I’m facing my biggest creative project ever!
I’m moving. As in, moving my whole life. Not just to the office next door or to the house down the street (which is what I did 7 years ago). I’m really and truly packing everything up and sending it across 2 state lines in stacked pods on a truck bed. There’s a ferry ride at the end which involves breathing through the flood of bliss that always comes when I see the beauty of the Puget Sound. And there will be the cedars and Douglas firs that wait for us. They guard our property with ancient solidity. They are home to the eagles and the other birds I have yet to meet. I’m aware that the isolation could wreak havoc on my relationship seeking psyche from which I’ve formed my therapist identity, but since a part of me already lives there, I’m certain this new life is what I want.
That’s right, my husband and I are packing up our lives here in Sacramento and moving to an island in the Puget Sound. It sounds crazy and romantic and cliché. We are those people. Those people who have decided to get out of the bad air and the concrete and the cars and the speed of life as we know it and move to a farm. The original idea came from our need to save my husband’s lungs (the Sacramento ozone is literally killing him). Now, I’ve come to look at it as saving our hearts and our minds—our souls.
Artists know how to stay in the creative process
Every artist has had moments like this. When the painting or the work is coming along just fine. The art is developing. Painting or writing feels good and productive, even exciting. And then, BAM!—out of nowhere the realization that “this art sucks” flashes without warning. The artist knows how to work with this. She knows she can’t ignore the realization so she stays in the process because bad paintings and bad writing are necessary. She works with it—dedicated, committed. She doesn’t give in to the doubts that start to nag, “This isn’t working. This sucks.” If she hangs in there she can claw her way back to the work and find the path it wants. She can add the background color that was missing or take out that middle chapter. She can breathe a sigh of relief and give a head nod to the meat grinding way with which the creative process, her handler, works.
This isn’t what happened to me this last time around. You see, my business has been the most beautiful work of art. For the last 25 years, it has asked me to add and change. From agency work to private practice, to consulting, to teaching, to writing—it’s challenged me develop the art—to stick with it in the most flexible and creative way possible. And it’s been successful. A wildly successful, beautiful work of art.
Sometimes you have to say, “This really isn’t working.”
When I think of the artist and the flexible commitment that is required to navigate her creation it’s no big deal. I’ve taught this. I’ve practiced this. I’ve lectured this. I’ve written it. I’ve woven this idea into every therapy session I’ve ever facilitated. And, yet. This shit is tough. Because sometimes you just have to say, “This really isn’t working.” And then it isn’t a matter of just changing your background or getting rid of a bad chapter. You have to start a whole different painting. Or write a novel instead of that memoir. Or, in my case, buy a farm and begin a new life. When this happens, you are in the unknown—back at the starting point. Which is where our move to Whidbey Island comes in.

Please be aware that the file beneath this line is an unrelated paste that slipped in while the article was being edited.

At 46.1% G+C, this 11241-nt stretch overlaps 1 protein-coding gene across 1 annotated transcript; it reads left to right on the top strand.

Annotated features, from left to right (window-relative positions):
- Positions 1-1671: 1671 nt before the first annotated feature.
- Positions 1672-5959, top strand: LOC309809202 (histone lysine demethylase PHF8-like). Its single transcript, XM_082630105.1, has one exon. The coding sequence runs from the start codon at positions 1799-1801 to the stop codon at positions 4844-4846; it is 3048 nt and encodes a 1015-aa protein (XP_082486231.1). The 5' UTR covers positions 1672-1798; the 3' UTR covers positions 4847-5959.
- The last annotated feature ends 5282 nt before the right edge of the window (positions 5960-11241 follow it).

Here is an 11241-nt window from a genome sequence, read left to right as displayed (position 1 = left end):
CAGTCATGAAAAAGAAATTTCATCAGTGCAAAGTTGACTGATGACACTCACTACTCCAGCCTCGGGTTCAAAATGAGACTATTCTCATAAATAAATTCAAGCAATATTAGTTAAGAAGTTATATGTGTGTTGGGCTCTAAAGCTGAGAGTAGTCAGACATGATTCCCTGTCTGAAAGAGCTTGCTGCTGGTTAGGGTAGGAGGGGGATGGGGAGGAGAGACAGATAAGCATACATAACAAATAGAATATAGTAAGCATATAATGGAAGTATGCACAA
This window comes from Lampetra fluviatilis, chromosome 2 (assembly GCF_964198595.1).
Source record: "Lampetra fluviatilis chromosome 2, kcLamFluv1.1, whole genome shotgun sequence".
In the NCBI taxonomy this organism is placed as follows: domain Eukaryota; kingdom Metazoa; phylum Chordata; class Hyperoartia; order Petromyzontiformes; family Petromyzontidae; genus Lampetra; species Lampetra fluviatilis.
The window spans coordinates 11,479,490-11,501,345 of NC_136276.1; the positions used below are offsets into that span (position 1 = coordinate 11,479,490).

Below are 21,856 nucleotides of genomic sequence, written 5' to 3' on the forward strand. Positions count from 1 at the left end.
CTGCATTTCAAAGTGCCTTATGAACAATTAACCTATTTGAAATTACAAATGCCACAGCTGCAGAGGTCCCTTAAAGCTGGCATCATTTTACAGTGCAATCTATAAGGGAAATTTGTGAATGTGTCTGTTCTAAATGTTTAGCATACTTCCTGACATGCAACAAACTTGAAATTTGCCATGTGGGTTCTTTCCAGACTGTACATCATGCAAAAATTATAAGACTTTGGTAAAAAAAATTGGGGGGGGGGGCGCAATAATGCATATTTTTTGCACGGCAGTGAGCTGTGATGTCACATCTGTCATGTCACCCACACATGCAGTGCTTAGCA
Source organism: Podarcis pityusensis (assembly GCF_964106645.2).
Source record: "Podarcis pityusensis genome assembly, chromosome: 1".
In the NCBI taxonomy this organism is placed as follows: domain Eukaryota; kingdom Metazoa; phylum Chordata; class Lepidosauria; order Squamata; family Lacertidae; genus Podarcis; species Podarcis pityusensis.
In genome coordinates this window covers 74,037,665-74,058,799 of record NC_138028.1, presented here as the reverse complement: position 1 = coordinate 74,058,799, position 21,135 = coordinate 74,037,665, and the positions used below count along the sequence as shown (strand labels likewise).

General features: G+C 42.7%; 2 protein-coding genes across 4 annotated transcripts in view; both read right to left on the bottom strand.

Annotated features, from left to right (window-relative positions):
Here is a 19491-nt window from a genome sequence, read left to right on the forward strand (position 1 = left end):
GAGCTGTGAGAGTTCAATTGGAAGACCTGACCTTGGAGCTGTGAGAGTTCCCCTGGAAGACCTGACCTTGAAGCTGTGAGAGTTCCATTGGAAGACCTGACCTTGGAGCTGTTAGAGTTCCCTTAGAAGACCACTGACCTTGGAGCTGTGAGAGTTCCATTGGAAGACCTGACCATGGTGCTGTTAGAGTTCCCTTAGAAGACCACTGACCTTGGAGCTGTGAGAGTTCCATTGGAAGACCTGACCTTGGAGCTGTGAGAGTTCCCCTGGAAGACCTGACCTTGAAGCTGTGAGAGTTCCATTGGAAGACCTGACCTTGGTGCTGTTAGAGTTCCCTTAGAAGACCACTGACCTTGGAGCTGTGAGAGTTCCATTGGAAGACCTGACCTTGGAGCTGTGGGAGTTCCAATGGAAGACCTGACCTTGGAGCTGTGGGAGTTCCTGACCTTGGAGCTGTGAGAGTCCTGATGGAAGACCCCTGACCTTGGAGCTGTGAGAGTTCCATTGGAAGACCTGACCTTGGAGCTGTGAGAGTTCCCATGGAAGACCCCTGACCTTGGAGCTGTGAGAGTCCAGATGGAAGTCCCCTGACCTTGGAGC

I’m doing my best to stay awake during this big transition. Despite my intimate knowledge of the creative process, I find times like this are nearly intolerable. When the in-between, in-process, unfinished is at its peak, we have to live in the unknown and stew in the unresolved. This doesn’t come as second nature to me. Truth is, I find it easier to deal with tragedy than transition. I’m a veteran when it comes to suffering. I know about pain—my own and my clients’. The only thing to know about the unknown is that it is, in fact unknown.
What’s ahead for me? I don’t really know!
Which is where this blog post started. I am moving. Not just physically, but professionally, too. I am trying to navigate this big shift in the most creative way possible. But it is freaky and scary and so, so exciting. I don’t know much about what is to come professionally. However, I do know that writing and painting my way through the transition will be key. I want to share it with you because I know it might be helpful, maybe even inspiring, to some of you.
An Invitation for YOU
So, I guess this is really an announcement and an invitation all in one. I can’t make teaching about art in therapy my main focus right now. I have to step away from that role as I know it. There is more to come, but I won’t know what it is until I make the transition. I do want to invite you to come with me as I step into this HandCrafted Life. I will be using art and my hands and my writing to get through which will undoubtedly lead to great art invitations and inspiration. Will you stick around and read and comment on the process of dismantling my beautiful work of art? Will you walk with me as I reflect on the process of closing a 15-year private practice and shift away from my “therapist” identity? I recognize that for some of you, this is NOT why you are here. That’s okay. I understand. There are a lot of goodbyes I have to endure in the next 6 months.
For those of you who stay, who want to witness and share in a Big Story kind of creative process—I promise I will give you what I wish I could find myself. Which, simply stated, the story of a successful therapist retiring her practice and diving head first into a HandCrafted Life.
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